Note from Millie:
This is the third post in my five-part CTA Series, where I’m recapping the most impactful takeaways from the 2017 Unbounce CTA Conference.
One of the best things about this conference was how I learned valuable marketing lessons from people in fields totally unrelated to what I do every day.
Today’s post definitely falls into that. SEO is not my forte … but after listening to Rand Fishkin talk, I could see that Google’s mission isn’t far off from our own. We want to solve our customer’s problems — and so does Google.
On that note …
The Only Way to Win the Marketing Game Today Is to Help Your Prospects Win
Rand Fishkin is the founder of Moz, co-founder of Inbound.org, and one of the most prominent voices in SEO (search engine optimization). In his dynamic talk at CTA Conf, he shared a controversial belief he holds: SEO can’t work without CRO (conversion rate optimization).
As a marketer, you’re probably already familiar with CRO. In case you’re not, here’s a brief definition:
CRO is the practice of using analytics and customer feedback to improve the performance of a website or webpage.
You might be wondering why the partnership between SEO and CRO is so important that I could write this blog post for you.
Here is the answer in a nutshell: To be successful in SEO or CRO today, you have to focus first and foremost on being genuinely helpful to your customers.
The Evolution of Google
Google’s algorithm is a constant work in progress, but one thing has never changed — solving the user’s search query is the ultimate measure of success.
That means providing the fastest and most accurate answer.
If you want to rank high in the SERPs (search engine results pages), you have to solve the visitor’s problem.
Interestingly, Google is now providing a snippet of the first few lines of the most relevant webpage on the search page itself, so users don’t even have to click to visit the website to get the answer.
You might think this is a bad thing for your business, because the user doesn’t have to click and go to your website to solve their problem. Actually, though, a lot of people still click through. More importantly, this paints your content — and your company or solution — as highly relevant to the user.
The Current State of Google Search
Now Google expects even more from your marketing content. Not only do you have to provide the fastest and most accurate answer to solve the visitor’s problem, you have to take them all the way through their issue.
Solve one problem … but then solve the next, and the next, so the visitor doesn’t have to go back to Google at all.
SEO is no longer about backlinks and keywords. It’s now a long-term play.
Rand gave us some solid advice on exactly how to do this.
Step 1: Establish your primary keyword target.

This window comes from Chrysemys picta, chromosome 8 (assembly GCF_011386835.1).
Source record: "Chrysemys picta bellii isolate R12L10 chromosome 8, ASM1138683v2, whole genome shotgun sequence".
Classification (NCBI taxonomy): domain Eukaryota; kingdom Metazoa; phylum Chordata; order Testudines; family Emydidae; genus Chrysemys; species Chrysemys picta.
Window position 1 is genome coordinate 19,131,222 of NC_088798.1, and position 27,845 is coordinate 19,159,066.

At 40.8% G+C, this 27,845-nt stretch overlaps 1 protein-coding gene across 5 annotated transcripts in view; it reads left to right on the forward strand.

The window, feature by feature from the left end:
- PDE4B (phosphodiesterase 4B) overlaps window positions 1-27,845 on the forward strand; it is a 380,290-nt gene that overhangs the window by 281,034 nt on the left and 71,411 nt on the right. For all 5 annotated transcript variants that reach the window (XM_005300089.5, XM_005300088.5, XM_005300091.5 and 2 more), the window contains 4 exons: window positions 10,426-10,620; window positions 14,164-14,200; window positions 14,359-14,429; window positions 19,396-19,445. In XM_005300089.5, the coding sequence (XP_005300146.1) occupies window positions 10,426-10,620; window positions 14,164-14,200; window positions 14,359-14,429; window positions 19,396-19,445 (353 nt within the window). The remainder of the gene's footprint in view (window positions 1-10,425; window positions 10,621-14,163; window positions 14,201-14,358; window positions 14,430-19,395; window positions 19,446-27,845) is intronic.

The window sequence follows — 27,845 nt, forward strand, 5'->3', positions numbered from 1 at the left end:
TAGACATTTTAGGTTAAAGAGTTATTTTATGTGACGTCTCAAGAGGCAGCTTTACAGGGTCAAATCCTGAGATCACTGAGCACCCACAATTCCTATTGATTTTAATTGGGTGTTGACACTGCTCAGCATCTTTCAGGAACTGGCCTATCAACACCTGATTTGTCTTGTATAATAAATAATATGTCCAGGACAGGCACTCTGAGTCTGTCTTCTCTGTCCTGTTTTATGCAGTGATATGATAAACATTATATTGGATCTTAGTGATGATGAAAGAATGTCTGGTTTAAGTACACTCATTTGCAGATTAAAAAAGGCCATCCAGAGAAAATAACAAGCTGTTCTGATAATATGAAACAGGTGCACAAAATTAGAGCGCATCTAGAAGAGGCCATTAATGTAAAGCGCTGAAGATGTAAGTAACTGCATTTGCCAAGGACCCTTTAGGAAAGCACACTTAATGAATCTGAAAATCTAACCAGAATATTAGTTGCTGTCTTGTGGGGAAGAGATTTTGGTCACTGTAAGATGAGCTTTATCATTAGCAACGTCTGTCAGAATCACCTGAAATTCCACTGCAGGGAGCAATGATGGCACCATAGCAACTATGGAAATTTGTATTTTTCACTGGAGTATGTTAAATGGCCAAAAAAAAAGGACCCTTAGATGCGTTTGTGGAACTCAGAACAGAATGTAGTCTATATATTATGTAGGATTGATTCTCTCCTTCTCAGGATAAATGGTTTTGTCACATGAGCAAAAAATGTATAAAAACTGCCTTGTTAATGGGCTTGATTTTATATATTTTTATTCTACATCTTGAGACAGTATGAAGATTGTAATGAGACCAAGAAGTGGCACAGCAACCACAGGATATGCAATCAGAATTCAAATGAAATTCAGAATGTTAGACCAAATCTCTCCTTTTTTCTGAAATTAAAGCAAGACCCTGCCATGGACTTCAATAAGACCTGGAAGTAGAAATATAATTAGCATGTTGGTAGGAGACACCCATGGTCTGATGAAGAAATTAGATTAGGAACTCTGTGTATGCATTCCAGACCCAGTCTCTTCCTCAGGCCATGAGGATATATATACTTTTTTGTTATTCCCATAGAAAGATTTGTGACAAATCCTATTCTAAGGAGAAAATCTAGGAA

Step 2: Expand that keyword with related phrases that share the same searcher intent.
Step 3: Add in keywords around expanded searcher intent.
Step 4: Visit your high-ranking competition and find out what tasks they’re helping searchers solve.
Step 5: Survey a small group of your customers and followers and ask what they want and what they are (or would be) searching for.
Step 6: Use the survey answers and curate a list of problems your content can solve.
Step 7: Create content to meet those needs, and make it easy to access other content that meets related needs.
Step 8: Apply the On-Page SEO Checklist.
Step 9: Take a note from CRO pros and test your page for usability.
Step 10: Launch, learn and iterate.
When CRO and SEO Go Head to Head
Sometimes CRO and SEO are in direct conflict. To improve your on-page conversion rates, for example, you might add a pop-up asking people to request a demo. A visitor coming from search results, just looking to solve a problem, might be turned off by that and click the back button.
Even if the pop-up improved conversion rates, it came at the cost of SEO.
Rand suggested a solution: long-term thinking.
Trying to convert people right out of the gate might not be the smartest move. Many businesses find that their best customers spent a lot of time on the website and came back multiple times before they bought. Look at your own analytics to determine if this is true for you.
If that is the case for you, consider solving the visitor’s problem first, then find ways to benefit from the trust you’ve gained. Focus more on solving the visitor’s problems (note the plural!) and less on a quick conversion, and you may find that both your SEO and your sales numbers improve.
Read Part 1, How Popeye Single-handedly Saved the Spinach Industry.
Read Part 2, Speaking Your Customer’s Language in Your Marketing Campaigns.